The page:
"Michigan Law separates itself from other top schools because of its long-standing commitment to the study of Chinese law, specifically through the Chinese Legal Studies Program. It was this strong focus on Chinese legal studies, and international studies more broadly, that made my decision to attend Michigan an easy one. As a first-semester 1L, I have been fortunate to have opportunities to network with professors and scholars in the field, as well as to attend a variety of specialized seminars and workshops."
–Allison Waks, 2L
China and Michigan Law
Michigan Law has perhaps the richest history of any American law school with respect to interactions with China: In the early 1900s China's top legal academics, judges, lawyers and constitutionalists traveled to Ann Arbor to deepen their understanding of the Anglo-American legal tradition, and take back to post-1911 Revolution China new institutions of governance and development. Indeed, in the century between 1859 and 1959, more of Michigan Law's foreign students came from China than any other country in the world. One of the best known was John C.H. Wu (Wu Jingxiong)—principal drafter of China's first written constitution (1946) and the Chinese side of a famed correspondence with Oliver Wendell Holmes, Jr.—who came to Ann Arbor in 1920 on the latter part of an exchange with Soochow Comparative Law School. The Soochow Comparative Law School was itself closely tied to Michigan Law. Founded in 1915, it grew to extraordinary prominence under the leadership of Michigan Law Professor William Wirt Blume.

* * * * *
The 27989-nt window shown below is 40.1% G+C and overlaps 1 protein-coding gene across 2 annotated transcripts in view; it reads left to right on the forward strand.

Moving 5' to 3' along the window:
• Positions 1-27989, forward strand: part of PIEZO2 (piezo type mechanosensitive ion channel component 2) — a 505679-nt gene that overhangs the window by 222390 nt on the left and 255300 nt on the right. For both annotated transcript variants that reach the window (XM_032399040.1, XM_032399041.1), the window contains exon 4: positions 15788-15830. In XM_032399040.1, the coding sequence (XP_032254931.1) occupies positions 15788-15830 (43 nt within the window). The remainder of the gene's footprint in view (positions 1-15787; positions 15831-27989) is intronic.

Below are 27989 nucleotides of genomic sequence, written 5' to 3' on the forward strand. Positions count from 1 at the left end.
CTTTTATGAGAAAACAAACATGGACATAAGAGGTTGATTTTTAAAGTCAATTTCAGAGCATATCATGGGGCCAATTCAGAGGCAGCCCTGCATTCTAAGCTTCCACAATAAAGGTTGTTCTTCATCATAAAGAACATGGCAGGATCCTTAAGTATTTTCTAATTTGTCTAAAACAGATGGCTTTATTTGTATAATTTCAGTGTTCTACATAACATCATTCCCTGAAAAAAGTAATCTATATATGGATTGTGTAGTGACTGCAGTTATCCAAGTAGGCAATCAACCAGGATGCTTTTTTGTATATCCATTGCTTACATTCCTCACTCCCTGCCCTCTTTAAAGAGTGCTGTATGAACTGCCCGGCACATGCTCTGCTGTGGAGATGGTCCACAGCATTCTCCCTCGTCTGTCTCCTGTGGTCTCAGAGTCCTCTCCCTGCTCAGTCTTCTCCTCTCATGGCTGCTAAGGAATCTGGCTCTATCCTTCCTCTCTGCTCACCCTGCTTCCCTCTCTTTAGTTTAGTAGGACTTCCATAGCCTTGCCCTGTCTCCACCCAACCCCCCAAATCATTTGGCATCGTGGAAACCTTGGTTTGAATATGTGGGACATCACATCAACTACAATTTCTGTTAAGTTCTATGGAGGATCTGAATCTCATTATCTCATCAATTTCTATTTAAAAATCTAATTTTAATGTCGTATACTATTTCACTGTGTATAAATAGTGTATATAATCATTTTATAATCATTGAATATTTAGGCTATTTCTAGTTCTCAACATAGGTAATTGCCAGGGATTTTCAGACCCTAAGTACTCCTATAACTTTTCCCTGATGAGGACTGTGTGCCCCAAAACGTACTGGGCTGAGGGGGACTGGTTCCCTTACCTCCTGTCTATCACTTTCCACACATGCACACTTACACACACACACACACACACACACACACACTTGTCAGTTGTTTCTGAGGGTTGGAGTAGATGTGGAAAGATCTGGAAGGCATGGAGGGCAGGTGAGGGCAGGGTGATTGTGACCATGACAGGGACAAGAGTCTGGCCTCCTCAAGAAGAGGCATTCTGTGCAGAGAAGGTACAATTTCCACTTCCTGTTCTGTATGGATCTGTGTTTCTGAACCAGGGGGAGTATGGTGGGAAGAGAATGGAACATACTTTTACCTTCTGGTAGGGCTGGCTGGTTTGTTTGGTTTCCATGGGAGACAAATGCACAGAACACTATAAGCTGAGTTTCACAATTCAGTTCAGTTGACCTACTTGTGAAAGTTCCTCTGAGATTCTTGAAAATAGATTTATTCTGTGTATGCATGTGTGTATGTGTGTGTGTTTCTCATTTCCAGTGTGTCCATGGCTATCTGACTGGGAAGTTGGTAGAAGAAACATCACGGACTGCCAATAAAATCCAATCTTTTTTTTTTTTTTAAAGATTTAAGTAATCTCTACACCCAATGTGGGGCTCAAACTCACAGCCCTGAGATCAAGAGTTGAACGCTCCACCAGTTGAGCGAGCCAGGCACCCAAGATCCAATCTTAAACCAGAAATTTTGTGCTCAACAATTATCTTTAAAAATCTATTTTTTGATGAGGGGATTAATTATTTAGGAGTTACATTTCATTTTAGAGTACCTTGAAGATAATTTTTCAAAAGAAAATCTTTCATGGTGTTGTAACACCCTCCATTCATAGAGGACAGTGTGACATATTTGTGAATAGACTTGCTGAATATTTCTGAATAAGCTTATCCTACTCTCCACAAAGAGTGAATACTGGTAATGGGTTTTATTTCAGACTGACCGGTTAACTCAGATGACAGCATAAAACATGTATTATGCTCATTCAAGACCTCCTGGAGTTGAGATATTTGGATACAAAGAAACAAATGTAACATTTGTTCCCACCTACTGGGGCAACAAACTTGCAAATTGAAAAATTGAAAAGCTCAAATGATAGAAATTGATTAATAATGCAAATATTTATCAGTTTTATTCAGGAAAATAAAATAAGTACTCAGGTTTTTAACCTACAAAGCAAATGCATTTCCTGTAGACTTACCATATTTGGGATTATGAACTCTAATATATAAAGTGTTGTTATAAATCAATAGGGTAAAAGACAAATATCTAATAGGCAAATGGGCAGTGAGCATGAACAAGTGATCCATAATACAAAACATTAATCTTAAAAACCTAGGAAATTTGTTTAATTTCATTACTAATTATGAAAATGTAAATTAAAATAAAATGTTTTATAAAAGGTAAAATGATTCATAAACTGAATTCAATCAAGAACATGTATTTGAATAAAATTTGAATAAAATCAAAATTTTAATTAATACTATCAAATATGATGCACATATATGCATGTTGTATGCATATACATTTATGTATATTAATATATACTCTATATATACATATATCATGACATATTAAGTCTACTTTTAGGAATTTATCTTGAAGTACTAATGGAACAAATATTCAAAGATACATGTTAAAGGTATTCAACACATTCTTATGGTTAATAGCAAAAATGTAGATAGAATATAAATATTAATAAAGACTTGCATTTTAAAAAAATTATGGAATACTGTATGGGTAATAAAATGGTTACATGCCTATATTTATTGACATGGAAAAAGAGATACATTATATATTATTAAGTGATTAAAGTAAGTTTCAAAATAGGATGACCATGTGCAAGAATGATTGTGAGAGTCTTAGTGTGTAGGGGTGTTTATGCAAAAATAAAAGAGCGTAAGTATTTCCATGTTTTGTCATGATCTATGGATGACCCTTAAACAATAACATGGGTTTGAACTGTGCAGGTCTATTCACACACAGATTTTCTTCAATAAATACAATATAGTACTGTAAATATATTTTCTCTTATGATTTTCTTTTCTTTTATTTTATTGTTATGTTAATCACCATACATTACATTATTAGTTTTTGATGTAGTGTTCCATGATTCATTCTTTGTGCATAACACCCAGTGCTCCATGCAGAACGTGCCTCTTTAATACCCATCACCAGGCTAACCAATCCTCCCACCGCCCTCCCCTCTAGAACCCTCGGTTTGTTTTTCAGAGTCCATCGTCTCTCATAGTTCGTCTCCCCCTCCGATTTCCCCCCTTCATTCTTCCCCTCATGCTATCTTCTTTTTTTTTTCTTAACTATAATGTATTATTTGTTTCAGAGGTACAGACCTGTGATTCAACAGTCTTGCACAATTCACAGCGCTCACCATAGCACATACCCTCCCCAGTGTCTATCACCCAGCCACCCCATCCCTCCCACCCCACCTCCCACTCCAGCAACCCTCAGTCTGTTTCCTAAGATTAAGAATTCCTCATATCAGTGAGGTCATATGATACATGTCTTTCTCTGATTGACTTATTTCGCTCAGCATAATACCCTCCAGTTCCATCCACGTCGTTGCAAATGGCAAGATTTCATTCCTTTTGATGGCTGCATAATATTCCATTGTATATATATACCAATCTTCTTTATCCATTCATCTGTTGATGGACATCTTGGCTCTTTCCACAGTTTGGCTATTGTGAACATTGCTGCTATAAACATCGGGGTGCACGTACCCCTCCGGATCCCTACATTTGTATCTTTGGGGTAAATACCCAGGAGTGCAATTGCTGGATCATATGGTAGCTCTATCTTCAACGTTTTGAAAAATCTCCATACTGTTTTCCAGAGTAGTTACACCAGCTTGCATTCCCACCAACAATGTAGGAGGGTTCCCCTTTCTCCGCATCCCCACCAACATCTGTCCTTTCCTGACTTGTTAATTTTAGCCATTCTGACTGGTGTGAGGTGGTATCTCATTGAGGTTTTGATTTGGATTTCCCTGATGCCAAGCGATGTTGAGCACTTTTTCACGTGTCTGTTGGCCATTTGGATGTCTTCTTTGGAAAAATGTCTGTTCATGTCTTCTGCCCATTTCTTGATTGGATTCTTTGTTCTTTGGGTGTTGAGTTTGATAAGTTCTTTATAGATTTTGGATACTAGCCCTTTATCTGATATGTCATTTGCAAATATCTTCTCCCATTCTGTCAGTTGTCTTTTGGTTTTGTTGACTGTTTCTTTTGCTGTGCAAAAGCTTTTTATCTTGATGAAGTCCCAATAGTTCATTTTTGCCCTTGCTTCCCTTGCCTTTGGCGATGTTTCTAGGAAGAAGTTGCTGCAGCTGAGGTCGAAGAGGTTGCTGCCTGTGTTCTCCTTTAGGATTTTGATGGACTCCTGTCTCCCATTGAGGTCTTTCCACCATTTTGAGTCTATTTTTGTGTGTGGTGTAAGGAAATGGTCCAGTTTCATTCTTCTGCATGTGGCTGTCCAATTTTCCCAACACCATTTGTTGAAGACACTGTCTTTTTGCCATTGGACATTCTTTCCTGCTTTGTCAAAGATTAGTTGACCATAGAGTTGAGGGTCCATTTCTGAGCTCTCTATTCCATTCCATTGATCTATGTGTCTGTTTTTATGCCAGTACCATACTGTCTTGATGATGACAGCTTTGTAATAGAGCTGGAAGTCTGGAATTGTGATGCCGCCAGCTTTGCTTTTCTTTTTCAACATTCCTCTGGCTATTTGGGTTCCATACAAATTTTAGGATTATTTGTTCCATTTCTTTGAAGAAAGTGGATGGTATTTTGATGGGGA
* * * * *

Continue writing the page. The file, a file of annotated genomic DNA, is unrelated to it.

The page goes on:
John C.H. Wu (Courtesy of Bentley Historical Library. Alumni Records (University of Michigan), Box 460)
In the first four decades of the 20th century, Michigan Law stood as the primary destination of the best Chinese law graduates pursuing further study and research in the outside world. After the start of the PRC's "Reform and Opening to the Outside World" policy in 1979, Michigan Law once again became a major destination for China's top legal scholars. This traffic increased with the Ford Foundation-supported establishment of the Committee on Legal Education with China (CLEEC) in the early 1980s, a project led by Michigan Professor Emeritus Whitmore Gray in conjunction with faculty colleagues from the University of California Berkeley, Columbia, Georgetown and Harvard. Pre-eminent Chinese law scholars who studied at Michigan Law under CLEEC auspices include: Professor He Weifang of the Beijing University Law School; Grand Justice Wan E'xiang of the China Supreme People's Court; Wang Liming, Dean Emeritus of the China People's University School of Law and now Executive Vice President of China People's University; and Professor Zeng Lingliang, Wuhan University School of Law Dean Emeritus.
With the end of CLEEC in the 1990s, Michigan continues to be a key destination for China's top law scholars. In the past five years, the Law School has welcomed the likes of: Tsinghua Law School Professor Zhu Ciyun (a key drafter of China's Company Law); East China University of Politics and Law Professor Li Xiuqing (Secretary General of the Chinese Foreign Legal History Association and Editor-in-Chief of East China University of Politics and Law Journal); Vice Dean of National Taiwan University Law School Sheng-lin Jan; East China University of Politics and Law President He Qinhua; Jiaotong University KoGuan Law School Dean Ji Weidong; and China People's University corporate law expert Liu Junhai.
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